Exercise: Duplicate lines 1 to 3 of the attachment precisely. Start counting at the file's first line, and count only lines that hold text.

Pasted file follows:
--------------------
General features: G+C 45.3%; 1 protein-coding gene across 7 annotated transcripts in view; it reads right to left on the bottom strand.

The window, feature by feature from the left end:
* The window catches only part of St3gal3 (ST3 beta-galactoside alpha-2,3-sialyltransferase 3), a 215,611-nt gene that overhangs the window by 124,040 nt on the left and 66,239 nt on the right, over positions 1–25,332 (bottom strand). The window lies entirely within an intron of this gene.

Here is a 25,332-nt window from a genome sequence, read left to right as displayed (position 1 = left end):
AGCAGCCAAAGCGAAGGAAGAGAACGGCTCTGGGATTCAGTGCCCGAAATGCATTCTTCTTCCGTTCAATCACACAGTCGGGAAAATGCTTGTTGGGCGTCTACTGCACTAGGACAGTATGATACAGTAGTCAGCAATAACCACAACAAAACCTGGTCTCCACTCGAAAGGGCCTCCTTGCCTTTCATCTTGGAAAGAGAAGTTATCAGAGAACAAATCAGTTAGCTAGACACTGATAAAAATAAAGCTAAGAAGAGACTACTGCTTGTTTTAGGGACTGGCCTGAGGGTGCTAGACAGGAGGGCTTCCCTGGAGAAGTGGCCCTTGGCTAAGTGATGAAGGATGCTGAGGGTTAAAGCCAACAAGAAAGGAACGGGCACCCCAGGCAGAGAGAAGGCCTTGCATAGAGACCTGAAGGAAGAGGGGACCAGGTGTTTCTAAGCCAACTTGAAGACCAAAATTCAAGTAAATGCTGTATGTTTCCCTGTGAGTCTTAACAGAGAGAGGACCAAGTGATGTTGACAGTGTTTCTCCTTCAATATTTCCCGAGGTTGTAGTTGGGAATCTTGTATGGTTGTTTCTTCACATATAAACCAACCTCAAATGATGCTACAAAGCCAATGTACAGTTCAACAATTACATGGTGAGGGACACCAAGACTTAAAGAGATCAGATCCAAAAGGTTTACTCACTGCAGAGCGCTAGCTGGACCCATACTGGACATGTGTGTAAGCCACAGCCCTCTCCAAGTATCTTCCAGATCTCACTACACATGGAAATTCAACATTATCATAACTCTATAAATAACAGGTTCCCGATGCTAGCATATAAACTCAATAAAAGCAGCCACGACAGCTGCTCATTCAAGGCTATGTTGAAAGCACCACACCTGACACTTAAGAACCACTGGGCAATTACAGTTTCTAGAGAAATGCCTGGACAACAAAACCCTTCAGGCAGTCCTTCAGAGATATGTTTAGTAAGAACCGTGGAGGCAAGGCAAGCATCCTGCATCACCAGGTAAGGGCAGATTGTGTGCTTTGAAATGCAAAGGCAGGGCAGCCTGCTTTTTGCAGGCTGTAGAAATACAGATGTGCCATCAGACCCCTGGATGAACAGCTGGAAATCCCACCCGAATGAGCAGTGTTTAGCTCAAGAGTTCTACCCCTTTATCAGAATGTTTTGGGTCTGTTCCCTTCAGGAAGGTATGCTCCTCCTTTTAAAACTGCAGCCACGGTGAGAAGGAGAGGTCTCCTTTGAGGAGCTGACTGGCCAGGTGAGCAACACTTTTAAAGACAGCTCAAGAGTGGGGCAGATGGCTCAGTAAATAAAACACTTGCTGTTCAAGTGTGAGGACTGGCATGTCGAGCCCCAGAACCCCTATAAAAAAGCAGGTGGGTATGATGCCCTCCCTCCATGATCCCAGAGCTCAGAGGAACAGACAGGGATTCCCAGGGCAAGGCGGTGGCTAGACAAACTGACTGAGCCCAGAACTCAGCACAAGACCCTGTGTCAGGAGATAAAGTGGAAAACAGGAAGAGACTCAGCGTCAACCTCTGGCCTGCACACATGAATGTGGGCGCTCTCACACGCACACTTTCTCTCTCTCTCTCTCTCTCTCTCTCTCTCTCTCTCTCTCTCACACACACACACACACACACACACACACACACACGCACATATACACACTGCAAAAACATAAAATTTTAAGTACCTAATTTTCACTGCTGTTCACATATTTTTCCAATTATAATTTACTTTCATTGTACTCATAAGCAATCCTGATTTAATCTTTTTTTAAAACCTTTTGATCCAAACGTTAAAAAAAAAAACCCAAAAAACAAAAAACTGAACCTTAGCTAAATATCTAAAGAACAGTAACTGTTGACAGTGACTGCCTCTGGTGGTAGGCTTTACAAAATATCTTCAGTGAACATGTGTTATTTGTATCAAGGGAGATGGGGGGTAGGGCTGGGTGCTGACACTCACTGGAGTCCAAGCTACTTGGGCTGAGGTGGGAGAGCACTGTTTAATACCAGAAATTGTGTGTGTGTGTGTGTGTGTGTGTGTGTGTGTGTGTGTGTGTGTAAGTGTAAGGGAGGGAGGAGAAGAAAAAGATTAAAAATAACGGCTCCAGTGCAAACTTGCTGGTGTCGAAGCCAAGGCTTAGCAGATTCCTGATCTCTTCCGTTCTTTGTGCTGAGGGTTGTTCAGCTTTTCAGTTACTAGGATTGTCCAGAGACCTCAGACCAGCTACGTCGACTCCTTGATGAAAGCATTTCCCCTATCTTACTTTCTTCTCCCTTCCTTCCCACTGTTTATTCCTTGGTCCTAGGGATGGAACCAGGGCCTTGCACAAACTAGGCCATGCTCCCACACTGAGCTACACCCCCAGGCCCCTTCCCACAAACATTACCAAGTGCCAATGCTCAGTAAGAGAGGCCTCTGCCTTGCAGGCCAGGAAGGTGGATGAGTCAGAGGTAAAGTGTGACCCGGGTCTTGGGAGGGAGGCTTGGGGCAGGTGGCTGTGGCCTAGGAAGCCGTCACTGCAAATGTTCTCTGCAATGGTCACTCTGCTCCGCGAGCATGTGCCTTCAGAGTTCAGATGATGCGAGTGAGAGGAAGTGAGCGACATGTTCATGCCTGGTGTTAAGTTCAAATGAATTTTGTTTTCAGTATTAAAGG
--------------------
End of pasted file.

General features: G+C 45.3%; 1 protein-coding gene across 7 annotated transcripts in view; it reads right to left on the bottom strand.

The window, feature by feature from the left end:
* The window catches only part of St3gal3 (ST3 beta-galactoside alpha-2,3-sialyltransferase 3), a 215,611-nt gene that overhangs the window by 124,040 nt on the left and 66,239 nt on the right, over positions 1–25,332 (bottom strand). The window lies entirely within an intron of this gene.